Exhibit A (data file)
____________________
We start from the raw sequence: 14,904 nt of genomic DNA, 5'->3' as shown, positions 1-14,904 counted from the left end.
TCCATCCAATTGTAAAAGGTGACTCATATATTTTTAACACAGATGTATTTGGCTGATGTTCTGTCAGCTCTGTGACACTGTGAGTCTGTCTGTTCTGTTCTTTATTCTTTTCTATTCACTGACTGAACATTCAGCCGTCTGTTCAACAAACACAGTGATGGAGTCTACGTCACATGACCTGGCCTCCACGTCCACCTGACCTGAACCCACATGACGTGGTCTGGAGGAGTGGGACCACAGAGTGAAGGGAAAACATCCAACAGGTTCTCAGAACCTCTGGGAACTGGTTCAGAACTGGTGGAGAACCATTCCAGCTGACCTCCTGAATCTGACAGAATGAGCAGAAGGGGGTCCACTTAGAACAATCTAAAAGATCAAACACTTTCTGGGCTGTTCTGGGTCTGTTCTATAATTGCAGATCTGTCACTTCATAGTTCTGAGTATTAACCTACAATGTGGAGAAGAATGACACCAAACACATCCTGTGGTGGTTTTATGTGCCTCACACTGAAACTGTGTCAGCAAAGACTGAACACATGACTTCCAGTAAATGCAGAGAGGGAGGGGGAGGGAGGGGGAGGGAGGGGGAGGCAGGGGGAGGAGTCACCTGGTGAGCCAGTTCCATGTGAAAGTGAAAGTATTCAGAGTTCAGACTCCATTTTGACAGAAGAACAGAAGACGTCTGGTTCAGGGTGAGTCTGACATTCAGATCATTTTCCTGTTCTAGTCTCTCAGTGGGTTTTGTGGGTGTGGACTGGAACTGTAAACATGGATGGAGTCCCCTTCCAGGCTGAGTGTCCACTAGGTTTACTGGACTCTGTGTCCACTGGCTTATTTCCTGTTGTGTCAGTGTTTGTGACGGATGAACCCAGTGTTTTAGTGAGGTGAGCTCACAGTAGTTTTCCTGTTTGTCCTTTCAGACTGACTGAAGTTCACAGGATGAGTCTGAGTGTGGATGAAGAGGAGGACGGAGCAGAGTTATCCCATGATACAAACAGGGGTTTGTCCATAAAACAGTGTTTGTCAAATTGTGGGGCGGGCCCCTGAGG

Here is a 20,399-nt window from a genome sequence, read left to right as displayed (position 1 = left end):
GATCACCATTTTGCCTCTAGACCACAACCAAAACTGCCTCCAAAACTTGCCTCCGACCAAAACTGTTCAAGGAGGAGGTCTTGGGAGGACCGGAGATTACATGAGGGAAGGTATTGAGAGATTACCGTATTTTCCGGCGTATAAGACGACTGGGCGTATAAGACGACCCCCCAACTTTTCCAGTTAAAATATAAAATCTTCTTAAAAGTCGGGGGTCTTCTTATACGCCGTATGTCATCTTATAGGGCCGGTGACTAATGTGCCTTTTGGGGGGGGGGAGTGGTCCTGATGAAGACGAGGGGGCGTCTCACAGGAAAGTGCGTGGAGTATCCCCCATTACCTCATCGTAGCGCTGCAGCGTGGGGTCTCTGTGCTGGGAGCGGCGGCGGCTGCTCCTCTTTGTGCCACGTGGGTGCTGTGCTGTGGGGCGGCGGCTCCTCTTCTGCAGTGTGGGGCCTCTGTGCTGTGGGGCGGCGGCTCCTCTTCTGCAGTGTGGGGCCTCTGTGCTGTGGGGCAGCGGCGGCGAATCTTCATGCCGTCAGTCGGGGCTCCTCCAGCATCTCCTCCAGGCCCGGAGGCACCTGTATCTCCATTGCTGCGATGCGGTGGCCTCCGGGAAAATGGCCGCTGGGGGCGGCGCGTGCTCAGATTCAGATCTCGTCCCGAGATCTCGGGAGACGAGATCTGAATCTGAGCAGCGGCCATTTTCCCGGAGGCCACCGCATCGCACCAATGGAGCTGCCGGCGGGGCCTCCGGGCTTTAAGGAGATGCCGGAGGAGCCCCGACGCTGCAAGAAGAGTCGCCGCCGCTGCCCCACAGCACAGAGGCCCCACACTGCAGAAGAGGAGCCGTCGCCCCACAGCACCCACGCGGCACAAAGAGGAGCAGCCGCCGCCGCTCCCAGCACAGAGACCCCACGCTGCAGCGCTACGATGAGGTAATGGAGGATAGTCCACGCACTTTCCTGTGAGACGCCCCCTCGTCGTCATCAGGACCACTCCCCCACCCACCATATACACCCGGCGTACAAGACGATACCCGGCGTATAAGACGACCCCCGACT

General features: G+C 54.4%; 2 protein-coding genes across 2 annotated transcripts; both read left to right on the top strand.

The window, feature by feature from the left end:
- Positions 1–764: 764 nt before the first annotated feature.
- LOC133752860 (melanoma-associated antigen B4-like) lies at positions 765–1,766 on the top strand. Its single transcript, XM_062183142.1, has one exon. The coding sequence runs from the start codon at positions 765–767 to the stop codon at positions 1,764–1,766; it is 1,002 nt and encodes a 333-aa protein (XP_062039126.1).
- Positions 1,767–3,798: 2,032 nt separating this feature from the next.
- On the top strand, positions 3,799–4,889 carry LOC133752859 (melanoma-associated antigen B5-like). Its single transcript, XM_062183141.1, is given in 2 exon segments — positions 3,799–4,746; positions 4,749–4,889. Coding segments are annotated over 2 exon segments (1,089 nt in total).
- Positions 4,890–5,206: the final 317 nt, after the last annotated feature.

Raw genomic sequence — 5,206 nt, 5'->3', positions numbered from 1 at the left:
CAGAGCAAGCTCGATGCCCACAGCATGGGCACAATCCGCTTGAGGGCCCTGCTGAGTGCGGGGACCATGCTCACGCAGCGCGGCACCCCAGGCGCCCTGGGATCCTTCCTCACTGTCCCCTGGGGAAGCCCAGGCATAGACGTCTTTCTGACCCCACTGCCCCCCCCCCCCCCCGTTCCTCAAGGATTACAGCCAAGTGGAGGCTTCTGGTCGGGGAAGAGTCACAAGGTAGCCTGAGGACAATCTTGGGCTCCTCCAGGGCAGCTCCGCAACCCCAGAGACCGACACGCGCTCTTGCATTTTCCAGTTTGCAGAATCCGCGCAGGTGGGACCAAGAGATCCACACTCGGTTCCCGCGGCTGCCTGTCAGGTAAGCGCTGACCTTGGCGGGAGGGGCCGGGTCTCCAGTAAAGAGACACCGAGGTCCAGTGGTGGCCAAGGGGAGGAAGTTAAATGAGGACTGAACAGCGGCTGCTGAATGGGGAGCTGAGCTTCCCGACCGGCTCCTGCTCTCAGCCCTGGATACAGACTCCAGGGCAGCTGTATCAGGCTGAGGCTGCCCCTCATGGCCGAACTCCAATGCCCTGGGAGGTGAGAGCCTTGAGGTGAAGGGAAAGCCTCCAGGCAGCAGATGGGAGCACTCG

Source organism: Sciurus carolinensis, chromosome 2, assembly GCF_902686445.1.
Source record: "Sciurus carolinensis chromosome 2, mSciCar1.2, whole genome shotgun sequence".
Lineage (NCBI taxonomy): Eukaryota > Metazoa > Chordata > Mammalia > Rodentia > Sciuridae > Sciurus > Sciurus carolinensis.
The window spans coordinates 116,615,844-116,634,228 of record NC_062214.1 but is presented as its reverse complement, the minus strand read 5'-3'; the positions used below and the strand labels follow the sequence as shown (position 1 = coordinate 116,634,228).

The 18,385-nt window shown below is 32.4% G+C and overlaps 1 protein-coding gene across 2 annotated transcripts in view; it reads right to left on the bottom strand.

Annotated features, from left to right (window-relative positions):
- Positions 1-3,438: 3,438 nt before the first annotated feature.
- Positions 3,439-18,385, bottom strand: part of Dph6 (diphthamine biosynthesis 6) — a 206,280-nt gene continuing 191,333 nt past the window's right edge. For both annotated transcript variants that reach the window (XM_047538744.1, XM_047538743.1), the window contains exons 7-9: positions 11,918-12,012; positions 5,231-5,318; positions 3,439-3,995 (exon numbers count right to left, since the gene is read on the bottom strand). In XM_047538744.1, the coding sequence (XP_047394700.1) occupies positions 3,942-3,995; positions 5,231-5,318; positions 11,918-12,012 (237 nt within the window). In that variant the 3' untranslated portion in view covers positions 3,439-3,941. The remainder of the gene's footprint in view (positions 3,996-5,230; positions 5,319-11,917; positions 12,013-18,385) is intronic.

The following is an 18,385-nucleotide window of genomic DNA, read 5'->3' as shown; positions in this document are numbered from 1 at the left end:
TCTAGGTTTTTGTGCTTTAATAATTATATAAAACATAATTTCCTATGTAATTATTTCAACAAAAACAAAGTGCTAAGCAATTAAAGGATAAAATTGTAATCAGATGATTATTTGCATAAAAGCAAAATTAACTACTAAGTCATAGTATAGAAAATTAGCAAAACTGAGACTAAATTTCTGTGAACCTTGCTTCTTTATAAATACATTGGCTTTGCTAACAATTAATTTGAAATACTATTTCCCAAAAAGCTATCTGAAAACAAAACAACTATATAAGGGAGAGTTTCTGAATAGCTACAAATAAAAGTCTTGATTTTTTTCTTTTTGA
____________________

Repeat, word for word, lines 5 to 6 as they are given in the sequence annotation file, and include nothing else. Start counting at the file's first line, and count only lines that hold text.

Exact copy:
General features: G+C 54.4%; 2 protein-coding genes across 2 annotated transcripts; both read left to right on the top strand.

The window, feature by feature from the left end: